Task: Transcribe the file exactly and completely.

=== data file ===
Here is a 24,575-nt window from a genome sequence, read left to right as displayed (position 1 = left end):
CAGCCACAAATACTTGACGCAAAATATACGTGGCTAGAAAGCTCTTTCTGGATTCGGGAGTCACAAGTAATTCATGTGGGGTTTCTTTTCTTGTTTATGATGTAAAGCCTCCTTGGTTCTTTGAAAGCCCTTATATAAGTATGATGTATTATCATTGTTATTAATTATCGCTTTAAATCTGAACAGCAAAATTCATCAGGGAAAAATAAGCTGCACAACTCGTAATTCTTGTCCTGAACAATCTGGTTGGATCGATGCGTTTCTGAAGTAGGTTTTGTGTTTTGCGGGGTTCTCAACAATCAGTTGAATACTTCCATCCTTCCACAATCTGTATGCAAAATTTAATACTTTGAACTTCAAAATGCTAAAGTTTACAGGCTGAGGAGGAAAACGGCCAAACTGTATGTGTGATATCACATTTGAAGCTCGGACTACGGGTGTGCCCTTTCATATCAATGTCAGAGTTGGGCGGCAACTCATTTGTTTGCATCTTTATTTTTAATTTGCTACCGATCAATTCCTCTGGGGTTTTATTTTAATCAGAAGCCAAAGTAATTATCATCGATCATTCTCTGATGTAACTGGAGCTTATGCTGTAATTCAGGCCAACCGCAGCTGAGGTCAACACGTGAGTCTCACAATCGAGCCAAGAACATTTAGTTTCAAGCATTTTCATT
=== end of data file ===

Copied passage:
Here is a 24,575-nt window from a genome sequence, read left to right as displayed (position 1 = left end):
CAGCCACAAATACTTGACGCAAAATATACGTGGCTAGAAAGCTCTTTCTGGATTCGGGAGTCACAAGTAATTCATGTGGGGTTTCTTTTCTTGTTTATGATGTAAAGCCTCCTTGGTTCTTTGAAAGCCCTTATATAAGTATGATGTATTATCATTGTTATTAATTATCGCTTTAAATCTGAACAGCAAAATTCATCAGGGAAAAATAAGCTGCACAACTCGTAATTCTTGTCCTGAACAATCTGGTTGGATCGATGCGTTTCTGAAGTAGGTTTTGTGTTTTGCGGGGTTCTCAACAATCAGTTGAATACTTCCATCCTTCCACAATCTGTATGCAAAATTTAATACTTTGAACTTCAAAATGCTAAAGTTTACAGGCTGAGGAGGAAAACGGCCAAACTGTATGTGTGATATCACATTTGAAGCTCGGACTACGGGTGTGCCCTTTCATATCAATGTCAGAGTTGGGCGGCAACTCATTTGTTTGCATCTTTATTTTTAATTTGCTACCGATCAATTCCTCTGGGGTTTTATTTTAATCAGAAGCCAAAGTAATTATCATCGATCATTCTCTGATGTAACTGGAGCTTATGCTGTAATTCAGGCCAACCGCAGCTGAGGTCAACACGTGAGTCTCACAATCGAGCCAAGAACATTTAGTTTCAAGCATTTTCATT